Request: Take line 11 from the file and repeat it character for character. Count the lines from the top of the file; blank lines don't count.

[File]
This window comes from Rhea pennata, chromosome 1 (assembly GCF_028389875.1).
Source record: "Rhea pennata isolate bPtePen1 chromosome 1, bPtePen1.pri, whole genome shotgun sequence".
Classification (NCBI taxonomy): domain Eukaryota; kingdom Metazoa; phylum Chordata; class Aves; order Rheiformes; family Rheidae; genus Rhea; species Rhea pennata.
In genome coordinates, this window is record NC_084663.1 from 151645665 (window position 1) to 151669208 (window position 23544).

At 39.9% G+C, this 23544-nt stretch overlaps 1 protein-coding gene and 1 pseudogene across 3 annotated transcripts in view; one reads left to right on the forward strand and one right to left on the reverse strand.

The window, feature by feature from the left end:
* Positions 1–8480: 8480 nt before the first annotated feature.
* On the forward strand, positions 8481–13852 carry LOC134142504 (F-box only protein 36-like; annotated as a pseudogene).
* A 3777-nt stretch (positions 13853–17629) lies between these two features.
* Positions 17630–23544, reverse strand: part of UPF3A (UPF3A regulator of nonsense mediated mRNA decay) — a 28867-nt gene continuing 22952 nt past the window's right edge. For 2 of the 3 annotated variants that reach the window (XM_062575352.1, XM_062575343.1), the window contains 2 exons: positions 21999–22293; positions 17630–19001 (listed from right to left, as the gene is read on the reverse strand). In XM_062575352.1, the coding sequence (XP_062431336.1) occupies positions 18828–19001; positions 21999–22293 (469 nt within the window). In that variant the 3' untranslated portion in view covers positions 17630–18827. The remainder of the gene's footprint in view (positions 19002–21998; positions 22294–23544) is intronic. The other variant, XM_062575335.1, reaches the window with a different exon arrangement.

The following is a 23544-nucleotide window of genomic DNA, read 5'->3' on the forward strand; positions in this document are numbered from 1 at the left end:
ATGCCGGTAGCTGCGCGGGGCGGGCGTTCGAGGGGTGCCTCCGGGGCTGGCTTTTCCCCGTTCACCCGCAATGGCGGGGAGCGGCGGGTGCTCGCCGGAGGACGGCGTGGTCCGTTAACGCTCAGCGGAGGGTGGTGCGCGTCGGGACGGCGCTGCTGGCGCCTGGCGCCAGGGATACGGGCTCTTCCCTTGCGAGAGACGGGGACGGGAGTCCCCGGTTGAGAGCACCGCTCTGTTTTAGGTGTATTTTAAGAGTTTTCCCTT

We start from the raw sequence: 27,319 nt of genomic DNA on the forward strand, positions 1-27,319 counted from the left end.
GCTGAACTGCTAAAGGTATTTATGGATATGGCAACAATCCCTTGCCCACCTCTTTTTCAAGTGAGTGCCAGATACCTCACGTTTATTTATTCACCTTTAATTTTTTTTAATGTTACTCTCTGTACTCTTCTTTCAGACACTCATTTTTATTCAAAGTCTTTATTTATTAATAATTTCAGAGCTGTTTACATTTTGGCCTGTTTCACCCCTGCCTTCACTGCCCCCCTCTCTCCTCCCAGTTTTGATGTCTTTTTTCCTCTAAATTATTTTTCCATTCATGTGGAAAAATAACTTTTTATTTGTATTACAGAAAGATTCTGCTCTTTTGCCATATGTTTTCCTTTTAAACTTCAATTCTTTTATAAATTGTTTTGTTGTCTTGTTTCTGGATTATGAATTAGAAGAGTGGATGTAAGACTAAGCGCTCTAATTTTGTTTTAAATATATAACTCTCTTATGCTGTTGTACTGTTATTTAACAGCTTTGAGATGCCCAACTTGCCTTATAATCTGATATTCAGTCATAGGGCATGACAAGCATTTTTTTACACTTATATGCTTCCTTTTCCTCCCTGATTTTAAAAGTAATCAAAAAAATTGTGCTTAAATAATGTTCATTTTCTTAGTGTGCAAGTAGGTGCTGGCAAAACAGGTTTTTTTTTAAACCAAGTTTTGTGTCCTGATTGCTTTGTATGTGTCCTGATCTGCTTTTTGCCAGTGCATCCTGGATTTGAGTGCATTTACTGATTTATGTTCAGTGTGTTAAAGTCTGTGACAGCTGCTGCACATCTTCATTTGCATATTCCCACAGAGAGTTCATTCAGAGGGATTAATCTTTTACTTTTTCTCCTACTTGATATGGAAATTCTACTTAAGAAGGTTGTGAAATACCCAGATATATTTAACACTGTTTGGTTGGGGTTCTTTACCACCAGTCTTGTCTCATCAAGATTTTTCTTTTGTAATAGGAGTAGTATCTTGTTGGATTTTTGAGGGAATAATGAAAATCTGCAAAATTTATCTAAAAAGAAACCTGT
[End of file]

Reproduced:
The following is a 23544-nucleotide window of genomic DNA, read 5'->3' on the forward strand; positions in this document are numbered from 1 at the left end: